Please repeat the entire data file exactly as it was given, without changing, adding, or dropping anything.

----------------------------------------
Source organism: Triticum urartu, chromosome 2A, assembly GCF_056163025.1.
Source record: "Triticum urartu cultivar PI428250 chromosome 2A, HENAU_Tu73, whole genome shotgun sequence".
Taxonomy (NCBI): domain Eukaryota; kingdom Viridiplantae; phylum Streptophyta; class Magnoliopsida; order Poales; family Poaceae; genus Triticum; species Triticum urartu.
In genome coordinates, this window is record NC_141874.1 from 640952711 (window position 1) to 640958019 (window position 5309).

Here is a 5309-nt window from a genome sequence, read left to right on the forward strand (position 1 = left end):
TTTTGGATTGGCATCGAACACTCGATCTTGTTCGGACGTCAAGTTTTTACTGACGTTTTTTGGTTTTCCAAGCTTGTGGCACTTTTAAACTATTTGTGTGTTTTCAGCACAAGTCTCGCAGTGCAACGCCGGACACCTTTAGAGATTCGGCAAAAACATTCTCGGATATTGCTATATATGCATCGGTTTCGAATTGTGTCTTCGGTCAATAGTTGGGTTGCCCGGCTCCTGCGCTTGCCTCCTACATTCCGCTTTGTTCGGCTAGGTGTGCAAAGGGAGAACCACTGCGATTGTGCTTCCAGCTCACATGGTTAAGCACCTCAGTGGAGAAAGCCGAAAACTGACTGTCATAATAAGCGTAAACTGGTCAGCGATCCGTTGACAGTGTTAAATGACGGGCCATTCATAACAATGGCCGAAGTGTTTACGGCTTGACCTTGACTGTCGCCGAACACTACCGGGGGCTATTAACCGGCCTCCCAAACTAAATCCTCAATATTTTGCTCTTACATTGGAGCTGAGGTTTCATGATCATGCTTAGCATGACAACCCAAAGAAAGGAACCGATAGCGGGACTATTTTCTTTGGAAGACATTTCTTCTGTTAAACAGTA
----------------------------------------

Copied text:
Source organism: Triticum urartu, chromosome 2A, assembly GCF_056163025.1.
Source record: "Triticum urartu cultivar PI428250 chromosome 2A, HENAU_Tu73, whole genome shotgun sequence".
Taxonomy (NCBI): domain Eukaryota; kingdom Viridiplantae; phylum Streptophyta; class Magnoliopsida; order Poales; family Poaceae; genus Triticum; species Triticum urartu.
In genome coordinates, this window is record NC_141874.1 from 640952711 (window position 1) to 640958019 (window position 5309).

Here is a 5309-nt window from a genome sequence, read left to right on the forward strand (position 1 = left end):
TTTTGGATTGGCATCGAACACTCGATCTTGTTCGGACGTCAAGTTTTTACTGACGTTTTTTGGTTTTCCAAGCTTGTGGCACTTTTAAACTATTTGTGTGTTTTCAGCACAAGTCTCGCAGTGCAACGCCGGACACCTTTAGAGATTCGGCAAAAACATTCTCGGATATTGCTATATATGCATCGGTTTCGAATTGTGTCTTCGGTCAATAGTTGGGTTGCCCGGCTCCTGCGCTTGCCTCCTACATTCCGCTTTGTTCGGCTAGGTGTGCAAAGGGAGAACCACTGCGATTGTGCTTCCAGCTCACATGGTTAAGCACCTCAGTGGAGAAAGCCGAAAACTGACTGTCATAATAAGCGTAAACTGGTCAGCGATCCGTTGACAGTGTTAAATGACGGGCCATTCATAACAATGGCCGAAGTGTTTACGGCTTGACCTTGACTGTCGCCGAACACTACCGGGGGCTATTAACCGGCCTCCCAAACTAAATCCTCAATATTTTGCTCTTACATTGGAGCTGAGGTTTCATGATCATGCTTAGCATGACAACCCAAAGAAAGGAACCGATAGCGGGACTATTTTCTTTGGAAGACATTTCTTCTGTTAAACAGTA